Cookson 50 dominates RORC Transatlantic
Nothing was going to stop them. When Swiss sailor Franco Niggeler’s crew won the 2018 RORC Transatlantic Race in December, they did so despite calling into Cape Verde to deal with an electrical problem, and later having to put out a fire on board.
Their win in the Cookson 50 also cemented this design’s incredible reputation offshore. The Farr design may be over 12 years old, but the Cookson 50 continues to win in blue riband events such as the Rolex Sydney Hobart and Rolex Fastnet Race. Kuka3 dominated this edition of the RORC Transatlantic on handicap.
The Swiss team did have one not-so-secret weapon: for this race Kuka3 was skippered by Roberto ‘Chuny’ Bermúdez de Castro. Chuny Bermúdez is one of the best ocean racers in the world. He has competed in seven Whitbread/ Volvo races and is held in particular esteem for his ability to make Volvo 65s go fast.
Bermúdez enjoys sailing the canting keeled Cookson 50; he told us in Lanzarote before the start that it’s because you can sail them very similarly to the VO65.
“To me, it’s really similar to sailing a Volvo boat, it has a lot of the same systems.”
For this race Kuka3 has had two years of further optimisation with a reduced sail wardrobe, designed to be simple to handle with a small crew. And there were a few more Volvo style additions which included robust custom built frames around the twin wheels, each with a dedicated MOB alert mounted to it.
Owner Franco Niggeler says: “Another big improvement against standard Cookson 50s is that our canting keel is electrical driven and not directly by the motor.”
Niggeler previously owned the custom design Kuka Light, which mainly raced in the Mediterranean. Bermúdez said he had emphasised safety above all, because few of the crew had transatlantic experience before the race. “For me safety is about performance, because if everybody feels more safe then
you can really push to the limits.
“I was really impressed with the guys, especially as some of them are a bit new to offshore racing,” he reported after the finish.
“Five days before the finish we also had a fire on board which we dealt with very well. Everybody went straight up on deck and we used the extinguisher. However, we were without communication for days and it was a really big test for us.” First home of the monohulls was Pier Luigi Loro Piana’s supermaxi My Song, which set a new monohull race record of 10d 5h. The biggest yacht in the race by some 60ft, the Baltic 130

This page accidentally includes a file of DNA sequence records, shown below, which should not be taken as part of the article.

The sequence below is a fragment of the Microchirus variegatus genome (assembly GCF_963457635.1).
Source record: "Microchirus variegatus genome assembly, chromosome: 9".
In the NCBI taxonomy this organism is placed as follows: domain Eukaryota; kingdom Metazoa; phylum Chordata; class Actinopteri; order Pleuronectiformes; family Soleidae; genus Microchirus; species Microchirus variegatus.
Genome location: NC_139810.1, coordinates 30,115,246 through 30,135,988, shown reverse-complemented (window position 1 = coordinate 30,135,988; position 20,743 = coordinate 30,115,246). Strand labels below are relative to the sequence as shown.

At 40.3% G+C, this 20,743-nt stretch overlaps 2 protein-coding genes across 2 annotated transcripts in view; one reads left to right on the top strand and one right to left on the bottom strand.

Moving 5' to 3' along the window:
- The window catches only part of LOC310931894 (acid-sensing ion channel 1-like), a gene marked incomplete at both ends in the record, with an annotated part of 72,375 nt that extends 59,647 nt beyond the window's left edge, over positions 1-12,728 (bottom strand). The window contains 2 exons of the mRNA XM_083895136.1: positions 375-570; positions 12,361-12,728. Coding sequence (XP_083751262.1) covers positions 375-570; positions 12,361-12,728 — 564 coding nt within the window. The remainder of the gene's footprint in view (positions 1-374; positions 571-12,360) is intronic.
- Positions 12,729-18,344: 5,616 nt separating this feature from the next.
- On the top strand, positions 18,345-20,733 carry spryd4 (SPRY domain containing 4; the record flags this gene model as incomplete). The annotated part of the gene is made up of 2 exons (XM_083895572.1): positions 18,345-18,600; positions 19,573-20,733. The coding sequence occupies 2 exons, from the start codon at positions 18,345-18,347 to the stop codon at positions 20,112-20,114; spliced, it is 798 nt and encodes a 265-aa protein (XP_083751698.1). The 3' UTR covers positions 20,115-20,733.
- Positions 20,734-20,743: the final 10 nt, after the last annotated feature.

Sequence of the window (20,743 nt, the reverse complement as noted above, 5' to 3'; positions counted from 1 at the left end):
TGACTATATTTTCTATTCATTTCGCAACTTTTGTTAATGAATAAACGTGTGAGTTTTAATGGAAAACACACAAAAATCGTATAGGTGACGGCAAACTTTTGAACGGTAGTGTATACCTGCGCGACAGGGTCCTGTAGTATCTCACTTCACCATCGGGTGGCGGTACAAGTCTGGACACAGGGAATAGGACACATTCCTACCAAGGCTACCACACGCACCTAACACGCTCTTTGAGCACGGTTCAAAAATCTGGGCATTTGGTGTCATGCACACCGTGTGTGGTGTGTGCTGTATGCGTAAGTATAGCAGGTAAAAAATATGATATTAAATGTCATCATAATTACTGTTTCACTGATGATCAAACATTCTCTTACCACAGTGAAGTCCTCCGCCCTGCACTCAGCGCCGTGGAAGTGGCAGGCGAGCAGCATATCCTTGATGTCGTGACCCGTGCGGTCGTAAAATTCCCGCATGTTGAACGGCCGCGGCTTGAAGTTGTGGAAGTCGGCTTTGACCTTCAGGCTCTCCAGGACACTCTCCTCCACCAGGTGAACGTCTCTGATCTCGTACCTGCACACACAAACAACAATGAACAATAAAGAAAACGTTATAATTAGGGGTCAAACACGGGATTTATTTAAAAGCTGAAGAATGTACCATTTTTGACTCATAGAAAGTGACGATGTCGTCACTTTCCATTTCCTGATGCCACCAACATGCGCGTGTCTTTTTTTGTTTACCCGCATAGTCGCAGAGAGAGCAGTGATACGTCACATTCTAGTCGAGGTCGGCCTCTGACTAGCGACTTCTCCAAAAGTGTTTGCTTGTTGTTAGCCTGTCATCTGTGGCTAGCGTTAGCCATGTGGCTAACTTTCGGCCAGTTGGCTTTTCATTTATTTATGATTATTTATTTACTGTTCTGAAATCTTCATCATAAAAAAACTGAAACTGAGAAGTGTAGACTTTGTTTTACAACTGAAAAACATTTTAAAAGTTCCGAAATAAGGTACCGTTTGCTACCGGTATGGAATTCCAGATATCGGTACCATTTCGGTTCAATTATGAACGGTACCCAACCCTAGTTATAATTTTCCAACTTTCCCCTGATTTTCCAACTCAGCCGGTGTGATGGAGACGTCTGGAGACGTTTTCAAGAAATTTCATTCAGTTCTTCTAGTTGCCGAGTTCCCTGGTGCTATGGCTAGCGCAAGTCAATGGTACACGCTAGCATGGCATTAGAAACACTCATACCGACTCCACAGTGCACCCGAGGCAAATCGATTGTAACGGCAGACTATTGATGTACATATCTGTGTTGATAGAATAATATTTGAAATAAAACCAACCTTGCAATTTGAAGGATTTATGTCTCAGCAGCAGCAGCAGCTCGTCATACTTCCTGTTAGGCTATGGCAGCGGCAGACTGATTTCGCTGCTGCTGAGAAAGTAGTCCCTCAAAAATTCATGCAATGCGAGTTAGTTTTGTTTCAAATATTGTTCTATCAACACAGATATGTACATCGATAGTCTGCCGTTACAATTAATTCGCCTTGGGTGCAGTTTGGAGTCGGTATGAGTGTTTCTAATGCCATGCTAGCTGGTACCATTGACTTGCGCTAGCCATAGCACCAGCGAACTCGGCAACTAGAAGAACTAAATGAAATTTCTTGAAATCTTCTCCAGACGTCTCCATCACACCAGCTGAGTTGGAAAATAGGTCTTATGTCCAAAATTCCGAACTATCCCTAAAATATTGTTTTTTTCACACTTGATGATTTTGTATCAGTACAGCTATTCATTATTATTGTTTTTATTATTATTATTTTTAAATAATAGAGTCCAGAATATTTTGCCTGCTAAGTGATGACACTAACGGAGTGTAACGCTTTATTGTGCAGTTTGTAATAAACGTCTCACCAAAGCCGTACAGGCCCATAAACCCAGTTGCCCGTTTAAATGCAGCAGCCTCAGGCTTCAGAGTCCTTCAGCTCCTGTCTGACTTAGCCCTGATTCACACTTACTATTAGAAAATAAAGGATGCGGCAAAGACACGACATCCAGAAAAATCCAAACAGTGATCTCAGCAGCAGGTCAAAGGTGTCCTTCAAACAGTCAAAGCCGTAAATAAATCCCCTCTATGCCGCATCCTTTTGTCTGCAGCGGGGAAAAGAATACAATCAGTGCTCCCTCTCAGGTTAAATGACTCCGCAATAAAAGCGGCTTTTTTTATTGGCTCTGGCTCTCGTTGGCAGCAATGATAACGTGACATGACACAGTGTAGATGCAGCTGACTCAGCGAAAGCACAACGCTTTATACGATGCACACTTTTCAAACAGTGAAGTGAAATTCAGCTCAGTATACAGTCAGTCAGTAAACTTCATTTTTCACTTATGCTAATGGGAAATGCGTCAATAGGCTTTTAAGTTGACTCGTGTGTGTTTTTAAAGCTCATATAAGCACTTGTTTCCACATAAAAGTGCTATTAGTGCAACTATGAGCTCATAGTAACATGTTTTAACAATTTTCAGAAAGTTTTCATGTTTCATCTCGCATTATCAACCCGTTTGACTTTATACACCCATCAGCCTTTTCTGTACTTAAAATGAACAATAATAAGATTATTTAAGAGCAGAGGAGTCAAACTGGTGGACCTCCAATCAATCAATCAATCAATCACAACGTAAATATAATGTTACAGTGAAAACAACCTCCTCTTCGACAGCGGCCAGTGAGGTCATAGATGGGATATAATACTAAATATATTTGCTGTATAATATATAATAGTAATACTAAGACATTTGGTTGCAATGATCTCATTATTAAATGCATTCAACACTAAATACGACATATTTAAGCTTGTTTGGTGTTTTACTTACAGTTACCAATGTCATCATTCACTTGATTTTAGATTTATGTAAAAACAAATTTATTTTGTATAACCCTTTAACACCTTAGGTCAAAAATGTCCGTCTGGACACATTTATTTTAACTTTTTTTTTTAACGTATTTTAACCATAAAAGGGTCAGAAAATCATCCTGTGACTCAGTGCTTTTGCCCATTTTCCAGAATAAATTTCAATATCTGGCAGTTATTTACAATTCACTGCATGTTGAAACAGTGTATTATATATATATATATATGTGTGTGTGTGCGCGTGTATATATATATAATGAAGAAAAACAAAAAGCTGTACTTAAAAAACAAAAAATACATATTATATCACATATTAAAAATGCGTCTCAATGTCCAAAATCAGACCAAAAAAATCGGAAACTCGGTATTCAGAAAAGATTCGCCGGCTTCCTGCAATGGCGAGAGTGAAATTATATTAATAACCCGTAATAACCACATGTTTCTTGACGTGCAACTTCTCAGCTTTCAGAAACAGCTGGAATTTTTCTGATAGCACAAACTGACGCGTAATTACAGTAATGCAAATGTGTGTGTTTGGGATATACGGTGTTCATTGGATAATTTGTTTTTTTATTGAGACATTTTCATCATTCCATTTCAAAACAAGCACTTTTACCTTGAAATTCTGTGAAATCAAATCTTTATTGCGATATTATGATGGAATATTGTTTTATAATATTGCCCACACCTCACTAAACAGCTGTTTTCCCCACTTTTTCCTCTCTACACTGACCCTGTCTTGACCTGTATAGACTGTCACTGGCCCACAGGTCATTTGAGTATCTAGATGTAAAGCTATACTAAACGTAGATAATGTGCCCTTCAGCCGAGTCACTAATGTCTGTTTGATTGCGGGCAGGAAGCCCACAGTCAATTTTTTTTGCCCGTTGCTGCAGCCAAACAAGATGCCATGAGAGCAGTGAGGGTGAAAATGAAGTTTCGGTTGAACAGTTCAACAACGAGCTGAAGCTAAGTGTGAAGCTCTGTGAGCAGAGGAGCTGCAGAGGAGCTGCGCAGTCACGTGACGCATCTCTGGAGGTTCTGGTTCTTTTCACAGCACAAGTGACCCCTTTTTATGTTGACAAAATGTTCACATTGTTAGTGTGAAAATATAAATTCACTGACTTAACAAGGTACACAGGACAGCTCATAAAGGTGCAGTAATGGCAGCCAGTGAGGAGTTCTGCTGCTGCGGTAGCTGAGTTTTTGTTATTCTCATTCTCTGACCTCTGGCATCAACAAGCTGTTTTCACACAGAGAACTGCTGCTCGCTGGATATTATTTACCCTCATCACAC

My Song did not set out to challenge the record, previously set by Finot-conq 100 Nomad IV – instead the owner wanted to deliver his yacht to the Caribbean for a season of cruising. Navigator Nacho Postigo’s original brief was to pick a route that wouldn’t result in any breakages. But perfect conditions put My Song on track for the record, and the 22-strong crew pushed hard enough to shave just over an hour off the course time.
“The conditions were the best I’ve ever had across the Atlantic,” commented Postigo, “Every night was just brilliant, with plenty of stars, the wind always between 16-22 knots – perfect.”
The closest contest was between the two
70ft trimarans, Powerplay (formerly Concise, now owned by Peter Cunningham) and Maserati. The latter’s skipper, Giovanni Soldini, has been working on converting his Multi 70 to foiling mode for over a year now, but on the delivery to Lanzarote the trimaran hit debris in the water which broke away one foiling rudder, leaving Maserati with an asymmetric foil set-up.
Despite the setback, Maserati was the first to finish, crossing the line after just six days and 18 hours of racing. Concise, with skipper Ned Collier Wakefield and crew including Paul Larsen and Jonny Malbon, finished some 50 minutes later.
With just 11 entries this year (down from 25 last year) in the Transatlantic Race, this was a small event, but RORC CEO Eddie Warden Owen said he was not particularly concerned about the lower entry numbers, pointing out that it clashed this year with the solo Route du Rhum Race, which attracted a large number of multis and Class 40s. He added that, by contrast, the club’s Caribbean 600 in February already boasts a healthy entry of nearly 40 boats.
Race winning yacht Kuka3 and owner Franco Niggeler
The largest yacht in the 2018 RORC Transatlantic, the Baltic 130 My Song, set a new course record
Off to a flying start: the Multi 70 Maserati
Approach to the finish in Grenada by Trevor Middleton’s Sun Fast 3600 Black Sheep